A zoning board of adjustment (ZBA) is required by state statute to be established once a town has adopted a zoning ordinance. The New Hampshire Revised Statutes Annotated and Wilmot’s local zoning ordinance are the legal basis for the ZBA’s work. It is a fundamental tenet of zoning that once an ordinance has been adopted, some property owners will be disadvantaged by certain provisions. The ZBA is a quasi-judicial body that hears and decides four types of zoning adjustment applications. The job of the ZBA, therefore, is to grant relief from the strict terms of the zoning ordinance, by making decisions on applications concerning four specific areas:
- appeals of administrative decisions (by other boards);
- grant variances;
- grant special exceptions; and
- grant equitable waivers from dimensional requirements.
Please click on the following link to view the Zoning Board's Rules of Procedure which were updated in 2017, during a regular meeting of the Board
In Wilmot, the ZBA is a five-member board with two alternate members. The ZBA members are appointed by the Board of Selectmen and serve three-year terms. One member of the Planning Board may sit on the Zoning Board as provided by RSA 673:5 III.
Following proper posting (at least 48 hours in advance), the Zoning Board of Adjustment (ZBA) meets:
- regularly twice a year, the first Tuesday in April and the first Tuesday in October, at the Town Office Building, and
- as needed to hear cases (with at least 5 days notice).
The ZBA grants both variances and special exceptions.
Special exceptions are required for specific uses, which are listed in the zoning ordinance. The zoning ordinance also includes criteria that a proposed project must meet in order for the exception to be granted.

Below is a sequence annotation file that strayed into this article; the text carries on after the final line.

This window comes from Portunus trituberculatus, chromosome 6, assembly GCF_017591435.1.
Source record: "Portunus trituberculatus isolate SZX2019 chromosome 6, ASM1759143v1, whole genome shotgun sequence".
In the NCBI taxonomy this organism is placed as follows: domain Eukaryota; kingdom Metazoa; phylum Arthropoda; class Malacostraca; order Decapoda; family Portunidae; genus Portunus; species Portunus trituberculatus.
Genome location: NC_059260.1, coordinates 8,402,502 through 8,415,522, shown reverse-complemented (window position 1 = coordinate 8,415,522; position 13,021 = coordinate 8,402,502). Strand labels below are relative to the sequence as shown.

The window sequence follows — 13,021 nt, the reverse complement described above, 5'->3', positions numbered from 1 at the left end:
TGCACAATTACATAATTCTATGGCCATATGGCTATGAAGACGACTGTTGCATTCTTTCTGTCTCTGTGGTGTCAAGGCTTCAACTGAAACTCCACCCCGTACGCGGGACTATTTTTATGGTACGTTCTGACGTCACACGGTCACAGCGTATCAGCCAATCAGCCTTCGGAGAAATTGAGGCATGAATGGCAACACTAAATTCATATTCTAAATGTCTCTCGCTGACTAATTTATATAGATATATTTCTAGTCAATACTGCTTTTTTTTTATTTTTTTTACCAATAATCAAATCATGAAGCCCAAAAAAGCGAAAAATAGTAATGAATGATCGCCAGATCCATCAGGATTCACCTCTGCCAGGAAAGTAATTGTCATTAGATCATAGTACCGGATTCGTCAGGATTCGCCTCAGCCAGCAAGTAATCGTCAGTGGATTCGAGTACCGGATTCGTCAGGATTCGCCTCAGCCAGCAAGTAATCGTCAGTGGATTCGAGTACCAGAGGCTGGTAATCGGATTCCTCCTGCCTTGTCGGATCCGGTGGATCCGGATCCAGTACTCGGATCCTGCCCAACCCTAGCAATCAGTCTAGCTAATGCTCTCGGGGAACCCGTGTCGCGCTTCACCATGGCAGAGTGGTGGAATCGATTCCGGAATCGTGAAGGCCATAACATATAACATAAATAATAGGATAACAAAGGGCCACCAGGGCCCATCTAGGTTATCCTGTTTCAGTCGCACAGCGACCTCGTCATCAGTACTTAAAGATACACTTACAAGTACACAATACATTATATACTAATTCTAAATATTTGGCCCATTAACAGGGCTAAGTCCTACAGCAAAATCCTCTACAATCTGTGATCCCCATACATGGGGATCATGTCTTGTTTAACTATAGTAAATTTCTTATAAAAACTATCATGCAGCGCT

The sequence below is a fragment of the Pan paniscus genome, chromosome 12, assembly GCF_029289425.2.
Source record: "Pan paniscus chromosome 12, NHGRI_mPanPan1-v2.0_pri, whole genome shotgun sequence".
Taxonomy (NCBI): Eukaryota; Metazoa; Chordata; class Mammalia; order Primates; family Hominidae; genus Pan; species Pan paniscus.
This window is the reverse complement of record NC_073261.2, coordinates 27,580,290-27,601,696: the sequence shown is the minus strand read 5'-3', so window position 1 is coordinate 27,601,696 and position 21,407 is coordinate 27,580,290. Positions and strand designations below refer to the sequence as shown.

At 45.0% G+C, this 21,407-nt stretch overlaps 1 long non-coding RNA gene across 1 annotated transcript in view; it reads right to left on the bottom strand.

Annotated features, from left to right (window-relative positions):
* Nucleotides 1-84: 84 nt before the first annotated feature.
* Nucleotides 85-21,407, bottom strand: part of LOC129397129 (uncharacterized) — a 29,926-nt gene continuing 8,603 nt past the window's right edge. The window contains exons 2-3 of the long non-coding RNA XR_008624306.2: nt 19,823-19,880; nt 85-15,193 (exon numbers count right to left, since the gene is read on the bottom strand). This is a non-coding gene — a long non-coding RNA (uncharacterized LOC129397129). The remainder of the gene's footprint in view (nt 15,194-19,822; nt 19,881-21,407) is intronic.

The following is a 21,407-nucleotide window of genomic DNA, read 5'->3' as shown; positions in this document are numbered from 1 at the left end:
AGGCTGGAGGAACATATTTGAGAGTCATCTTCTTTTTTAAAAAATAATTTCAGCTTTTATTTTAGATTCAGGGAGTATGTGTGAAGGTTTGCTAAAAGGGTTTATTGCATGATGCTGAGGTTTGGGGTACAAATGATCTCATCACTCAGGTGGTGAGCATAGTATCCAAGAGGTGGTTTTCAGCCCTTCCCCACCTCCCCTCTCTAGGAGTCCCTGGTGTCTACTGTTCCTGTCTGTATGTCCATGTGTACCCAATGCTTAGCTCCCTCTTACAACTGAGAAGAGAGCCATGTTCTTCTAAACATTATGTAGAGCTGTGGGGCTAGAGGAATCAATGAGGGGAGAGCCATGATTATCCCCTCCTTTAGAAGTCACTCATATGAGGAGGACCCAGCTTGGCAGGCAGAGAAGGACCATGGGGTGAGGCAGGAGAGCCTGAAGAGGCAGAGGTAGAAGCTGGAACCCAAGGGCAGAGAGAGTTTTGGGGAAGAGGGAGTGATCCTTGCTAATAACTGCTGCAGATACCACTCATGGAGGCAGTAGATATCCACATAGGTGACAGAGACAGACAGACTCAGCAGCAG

Any proposed use may be considered for a variance; it does not have to be listed in the zoning ordinance. Some variances may be for a use that is not normally allowed in a particular zoning district. Others may be for a use that is not allowed by the ordinance anywhere in town. Unlike a special exception, the criteria that must be met to be granted a variance are prescribed by state law, RSA 674:33, which describes the powers of the ZBA. They are listed in italics in the language of the law below:
(2) Authorize, upon appeal in specific cases, a variance from the terms of the zoning ordinance if:
(A) The variance will not be contrary to the public interest;
(B) The spirit of the ordinance is observed;
(C) Substantial justice is done;
(D) The values of surrounding properties are not diminished; and
(E) Literal enforcement of the provisions of the ordinance would result in an unnecessary hardship.
(1) For purposes of subparagraph I(a)(2)(E), " unnecessary hardship " means that, owing to special conditions of the property that distinguish it from other properties in the area:
(A) No fair and substantial relationship exists between the general public purposes of the ordinance provision and the specific application of that provision to the property; and
(B) The proposed use is a reasonable one.
(2) If the criteria in subparagraph (1) are not established, an unnecessary hardship will be deemed to exist if, and only if, owing to special conditions of the property that distinguish it from other properties in the area, the property cannot be reasonably used in strict conformance with the ordinance, and a variance is therefore necessary to enable a reasonable use of it.
(3) The definition of "unnecessary hardship" set forth in subparagraphs (1) and (2) shall apply whether the provision of the ordinance from which a variance is sought is a restriction on use, a dimensional or other limitation on a permitted use, or any other requirement of the ordinance.
|Elizabeth Harper, Chair||2023|
|Michael Lasonde, Vice Chair||2024|
|Russell E. Jewell, Jr.||2023|
|Mary Bourque, Alternate||2023|